Telling stories, making a difference
Published: February 28, 2011
Kristin Henderson has seen the war from the front and the home front. As a reporter, she covered troops in Iraq and Afghanistan for the Washington Post Magazine. As a military chaplain’s wife, she’s been the one at home during several deployments. Her 2006 book “While They’re at War,” tells the stories of military wives enduring deployments early in the war.
“Compared to other reporters, I’ve only embedded twice. I’m really a dilettante,” she demurred. Compared to most spouses, however, perhaps her perspective on our decade of conflict is wider.
Relating stories that come from both fronts is Kristin’s passion as a writer and a military wife, so she listens.
“I’ve never heard a boring story from anybody … There is always something interesting there if you are just willing to sit and listen.
“People just want to be heard, to know they aren’t forgotten and that what they do is recognized and respected,” Kristin said.
Conditions were primitive and reporters were scarce in 2008 when she embedded with a Marine unit in Helmand province. “Everyone was in Iraq,” she said, so she went to Afghanistan.
“I really was there to tell the story of that particular platoon. The Marines were talking about how glad they were that (the United States Agency for International Development) was there because they couldn’t do it alone.”
It was a chance for Kristin to hear directly from the troops what they were discovering about how the war could be won – not only with bullets but also with humanitarian aid.
“I showed up at this outpost where there had been no women,” she said. “They were living in a school that had a tarp for a roof, with classrooms as dorm rooms. I had a dorm room all to myself … I had a cot, and they had put down some plywood on the dirt. Quite the swank accommodations, considering where we were.”
One night she hiked up a dark mountain with a group of Marines delivering supplies to men at a remote observation post.
“For about three days at a time, five guys would be holed up on this mountain,” she said. “It was freezing cold up there.”
“As I was leaving, one guy grabbed me by the elbow and said, ‘Ma’am, I just want to thank you for coming all the way out here. Not many people would do that just to see what we do.’”
His gratitude stunned her.
“I think at that time they felt so alone and forgotten by the rest of the country. There was no media there. No one was telling their story.” (Click here for Kristin's coverage for the Washington Post Magazine.)
Troops on dark mountaintops and spouses struggling at home want to know their sacrifice has value, that their story has listeners.
“Interest in military families comes in little flurries, like interest in the war,” Kristin said. “It’s all off the front page now. Most people want to be supportive … but they don’t know what to do but give you a pat on the back.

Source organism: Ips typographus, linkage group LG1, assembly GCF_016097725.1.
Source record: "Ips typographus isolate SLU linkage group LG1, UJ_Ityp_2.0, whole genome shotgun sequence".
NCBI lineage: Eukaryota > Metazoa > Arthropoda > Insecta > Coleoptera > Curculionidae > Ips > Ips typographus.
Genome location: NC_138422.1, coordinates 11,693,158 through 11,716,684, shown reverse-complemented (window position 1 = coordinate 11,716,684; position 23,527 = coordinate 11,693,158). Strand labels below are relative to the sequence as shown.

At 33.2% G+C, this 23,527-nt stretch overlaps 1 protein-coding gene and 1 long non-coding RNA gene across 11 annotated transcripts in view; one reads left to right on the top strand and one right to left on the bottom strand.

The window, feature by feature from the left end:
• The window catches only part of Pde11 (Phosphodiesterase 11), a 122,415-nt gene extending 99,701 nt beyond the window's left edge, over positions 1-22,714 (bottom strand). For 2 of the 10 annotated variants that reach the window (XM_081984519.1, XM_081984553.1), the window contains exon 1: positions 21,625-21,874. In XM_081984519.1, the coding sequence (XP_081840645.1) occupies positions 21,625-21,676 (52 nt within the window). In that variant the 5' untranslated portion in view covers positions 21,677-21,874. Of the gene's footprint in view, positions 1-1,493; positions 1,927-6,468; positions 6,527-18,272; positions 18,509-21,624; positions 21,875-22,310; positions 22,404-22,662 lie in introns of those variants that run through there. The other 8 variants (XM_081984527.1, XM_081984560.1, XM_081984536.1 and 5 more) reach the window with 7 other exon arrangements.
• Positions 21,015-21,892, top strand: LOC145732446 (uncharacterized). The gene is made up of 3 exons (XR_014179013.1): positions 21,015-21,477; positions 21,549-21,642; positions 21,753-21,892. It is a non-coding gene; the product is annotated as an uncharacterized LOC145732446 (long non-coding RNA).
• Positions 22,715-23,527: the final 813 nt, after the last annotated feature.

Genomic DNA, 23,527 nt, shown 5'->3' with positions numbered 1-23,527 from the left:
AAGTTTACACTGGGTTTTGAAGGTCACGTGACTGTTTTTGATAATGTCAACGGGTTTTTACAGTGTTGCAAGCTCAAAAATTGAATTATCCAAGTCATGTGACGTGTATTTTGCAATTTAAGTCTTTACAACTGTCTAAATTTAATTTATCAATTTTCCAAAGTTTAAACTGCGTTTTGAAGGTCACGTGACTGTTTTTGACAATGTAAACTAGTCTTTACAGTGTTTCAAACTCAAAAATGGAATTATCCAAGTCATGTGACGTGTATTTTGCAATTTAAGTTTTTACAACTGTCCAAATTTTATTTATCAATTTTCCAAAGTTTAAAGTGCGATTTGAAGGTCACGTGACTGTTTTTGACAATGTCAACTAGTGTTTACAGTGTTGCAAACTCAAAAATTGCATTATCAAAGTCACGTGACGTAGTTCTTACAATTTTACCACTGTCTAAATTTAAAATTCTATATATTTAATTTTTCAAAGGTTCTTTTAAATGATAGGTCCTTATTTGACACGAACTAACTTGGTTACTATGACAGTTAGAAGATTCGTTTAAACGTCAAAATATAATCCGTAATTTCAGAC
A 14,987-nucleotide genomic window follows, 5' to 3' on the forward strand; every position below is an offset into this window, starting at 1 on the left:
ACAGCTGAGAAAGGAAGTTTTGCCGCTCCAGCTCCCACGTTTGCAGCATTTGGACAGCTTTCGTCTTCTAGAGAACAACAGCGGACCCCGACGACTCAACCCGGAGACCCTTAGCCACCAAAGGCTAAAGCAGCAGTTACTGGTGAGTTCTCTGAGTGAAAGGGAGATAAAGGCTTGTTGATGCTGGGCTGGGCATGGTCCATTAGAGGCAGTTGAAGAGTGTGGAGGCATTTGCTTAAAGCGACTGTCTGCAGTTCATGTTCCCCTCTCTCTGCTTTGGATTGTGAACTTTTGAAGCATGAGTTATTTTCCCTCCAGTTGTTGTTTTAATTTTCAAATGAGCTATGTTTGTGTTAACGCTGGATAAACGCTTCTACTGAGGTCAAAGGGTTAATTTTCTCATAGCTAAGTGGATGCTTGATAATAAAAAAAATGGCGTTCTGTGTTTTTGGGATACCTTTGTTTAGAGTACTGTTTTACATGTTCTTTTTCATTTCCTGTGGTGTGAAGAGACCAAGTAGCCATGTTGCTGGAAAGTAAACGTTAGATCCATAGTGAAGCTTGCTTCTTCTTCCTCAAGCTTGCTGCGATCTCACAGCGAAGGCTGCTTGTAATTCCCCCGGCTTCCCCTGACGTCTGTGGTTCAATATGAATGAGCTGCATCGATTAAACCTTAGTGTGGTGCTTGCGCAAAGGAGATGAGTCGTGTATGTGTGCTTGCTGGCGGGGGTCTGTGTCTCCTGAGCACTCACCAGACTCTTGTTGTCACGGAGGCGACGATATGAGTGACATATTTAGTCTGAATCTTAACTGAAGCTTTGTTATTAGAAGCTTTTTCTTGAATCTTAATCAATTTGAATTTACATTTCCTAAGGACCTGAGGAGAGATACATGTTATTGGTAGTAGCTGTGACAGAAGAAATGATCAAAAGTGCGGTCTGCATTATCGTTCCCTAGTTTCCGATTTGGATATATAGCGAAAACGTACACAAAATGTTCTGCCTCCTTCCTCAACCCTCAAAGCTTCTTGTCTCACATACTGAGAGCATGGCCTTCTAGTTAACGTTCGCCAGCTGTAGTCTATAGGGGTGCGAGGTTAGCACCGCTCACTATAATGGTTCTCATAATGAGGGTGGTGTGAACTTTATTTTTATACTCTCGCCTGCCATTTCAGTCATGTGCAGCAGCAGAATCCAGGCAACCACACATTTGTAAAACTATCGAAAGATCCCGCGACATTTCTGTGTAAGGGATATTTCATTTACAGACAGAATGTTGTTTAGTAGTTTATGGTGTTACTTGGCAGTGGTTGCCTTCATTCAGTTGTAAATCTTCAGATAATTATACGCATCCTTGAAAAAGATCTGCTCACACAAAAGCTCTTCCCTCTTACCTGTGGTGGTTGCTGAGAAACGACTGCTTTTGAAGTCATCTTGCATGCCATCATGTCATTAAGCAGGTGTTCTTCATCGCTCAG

“While sympathy and admiration on the civilian side has grown, the experience of being at war has outpaced that,” she said. “Most of our service members are changed when they come home. You and I are changed, families are changed and it gets compounded with every deployment.”
In almost ten years of war, Kristin has seen advances in the way the military cares for its own.
“I think there have been huge improvements in military culture and the systems they have in place,” she said, particularly for handling combat stress.
“Even as the system changes, the reality is that one individual who is unenlightened can bring it all to a screeching halt. For the subordinates under their command, life is no different than it was before.
“Yes, there are vast improvements, but we still have a ways to go,” Kristin said. “As long as there are some leaders who still see the need to process stress experiences as a weakness, that stigma is going to remain in individual cases.”
People inside and outside the military are questioning whether the price paid by military families during these years of war has been worthwhile, she said.
“I think the argument can be made that much as been accomplished, in spite of not being given the resources to fight the right kind of battle,” she said.
To answer the question “Has it been worthwhile?” Kristin said she has to go to the a personal level.
“For me, what makes life meaningful is leaving the world a slightly better place than you found it. Following all the larger news, it’s easy to feel helpless to change anything because the problems are so large, much larger than any one person even the President of the United States,” she said.
“When I look at the larger issue of ‘Is the military being used well?’ it can be very discouraging, but when I look at the individual level, and I look at what my husband does, and I know he’s helping people on a day to day basis and making a difference. That makes it worthwhile to me."
And so she keeps telling the stories -- our stories -- and that makes a difference too.